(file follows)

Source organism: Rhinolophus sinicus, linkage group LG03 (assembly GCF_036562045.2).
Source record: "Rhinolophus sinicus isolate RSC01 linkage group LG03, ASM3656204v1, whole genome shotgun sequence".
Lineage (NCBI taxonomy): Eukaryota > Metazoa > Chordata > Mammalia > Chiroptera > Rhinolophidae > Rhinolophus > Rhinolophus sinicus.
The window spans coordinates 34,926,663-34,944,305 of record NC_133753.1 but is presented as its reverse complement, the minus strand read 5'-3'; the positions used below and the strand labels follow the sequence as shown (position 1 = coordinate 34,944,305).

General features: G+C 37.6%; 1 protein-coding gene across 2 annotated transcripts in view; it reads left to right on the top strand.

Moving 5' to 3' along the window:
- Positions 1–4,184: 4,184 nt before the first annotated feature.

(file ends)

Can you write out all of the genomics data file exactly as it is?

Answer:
Source organism: Rhinolophus sinicus, linkage group LG03 (assembly GCF_036562045.2).
Source record: "Rhinolophus sinicus isolate RSC01 linkage group LG03, ASM3656204v1, whole genome shotgun sequence".
Lineage (NCBI taxonomy): Eukaryota > Metazoa > Chordata > Mammalia > Chiroptera > Rhinolophidae > Rhinolophus > Rhinolophus sinicus.
The window spans coordinates 34,926,663-34,944,305 of record NC_133753.1 but is presented as its reverse complement, the minus strand read 5'-3'; the positions used below and the strand labels follow the sequence as shown (position 1 = coordinate 34,944,305).

General features: G+C 37.6%; 1 protein-coding gene across 2 annotated transcripts in view; it reads left to right on the top strand.

Moving 5' to 3' along the window:
- Positions 1–4,184: 4,184 nt before the first annotated feature.